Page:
Protein PhosphorylationA mechanism for regulating most aspects of cell life

Launched November 2010 Updated December 2011 24 lectures
Prof. Sir Philip Cohen
University of Dundee, UK
Summary

The covalent attachment and removal of phosphate from proteins, catalysed by protein kinases and protein phosphatases, is a simple, flexible and reversible mechanism for controlling protein function, and is used to regulate most aspects of cell life. A quarter or more of mammalian proteins contain covalently bound phosphate, and protein... read morekinases, protein phosphatases and other proteins that modulate their functions account for some 5% of all human gene products. Abnormal levels of protein phosphorylation are a cause or consequence of many diseases, which has led to protein kinases becoming the pharmaceutical industry’s most important set of drug targets, especially in the field of cancer drug discovery.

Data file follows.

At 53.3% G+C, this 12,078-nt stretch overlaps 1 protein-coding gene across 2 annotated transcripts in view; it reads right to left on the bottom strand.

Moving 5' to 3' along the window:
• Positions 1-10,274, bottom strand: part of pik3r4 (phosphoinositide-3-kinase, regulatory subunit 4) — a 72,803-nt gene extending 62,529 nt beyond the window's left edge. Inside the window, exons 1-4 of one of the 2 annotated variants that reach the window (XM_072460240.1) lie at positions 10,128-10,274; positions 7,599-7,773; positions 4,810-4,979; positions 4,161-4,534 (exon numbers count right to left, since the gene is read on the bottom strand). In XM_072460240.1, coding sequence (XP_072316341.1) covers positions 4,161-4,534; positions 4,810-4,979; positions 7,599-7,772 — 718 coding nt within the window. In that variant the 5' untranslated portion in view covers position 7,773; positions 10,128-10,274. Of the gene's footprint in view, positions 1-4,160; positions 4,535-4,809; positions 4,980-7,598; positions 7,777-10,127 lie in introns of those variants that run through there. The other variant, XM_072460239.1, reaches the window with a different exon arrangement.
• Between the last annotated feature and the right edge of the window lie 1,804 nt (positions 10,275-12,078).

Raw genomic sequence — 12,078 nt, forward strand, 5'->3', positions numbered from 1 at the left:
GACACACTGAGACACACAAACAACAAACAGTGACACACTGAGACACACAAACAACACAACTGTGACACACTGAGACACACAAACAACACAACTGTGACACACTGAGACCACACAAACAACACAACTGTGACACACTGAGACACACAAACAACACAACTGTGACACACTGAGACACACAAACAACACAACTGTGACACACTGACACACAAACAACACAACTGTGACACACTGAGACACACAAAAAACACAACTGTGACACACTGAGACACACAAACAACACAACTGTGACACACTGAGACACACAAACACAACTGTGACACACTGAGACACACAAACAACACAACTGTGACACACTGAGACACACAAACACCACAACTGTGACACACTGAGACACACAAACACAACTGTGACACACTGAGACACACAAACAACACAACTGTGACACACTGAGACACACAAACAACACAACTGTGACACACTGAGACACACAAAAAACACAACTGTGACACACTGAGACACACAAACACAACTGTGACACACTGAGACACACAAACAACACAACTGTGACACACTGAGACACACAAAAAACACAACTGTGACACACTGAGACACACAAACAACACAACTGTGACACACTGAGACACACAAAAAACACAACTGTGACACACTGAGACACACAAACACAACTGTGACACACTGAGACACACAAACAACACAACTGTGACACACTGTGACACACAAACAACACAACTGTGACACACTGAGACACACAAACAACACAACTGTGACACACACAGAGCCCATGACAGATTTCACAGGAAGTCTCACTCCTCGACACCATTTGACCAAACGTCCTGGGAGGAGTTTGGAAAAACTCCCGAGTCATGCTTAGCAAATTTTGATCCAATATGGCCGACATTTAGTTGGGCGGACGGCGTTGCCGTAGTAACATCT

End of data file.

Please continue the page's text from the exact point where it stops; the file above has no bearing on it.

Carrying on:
The talks are given by the scientists who have made many of the key discoveries and shaped the field, as well as those who have and are applying this knowledge to develop drugs for the treatment of cancer and other diseases.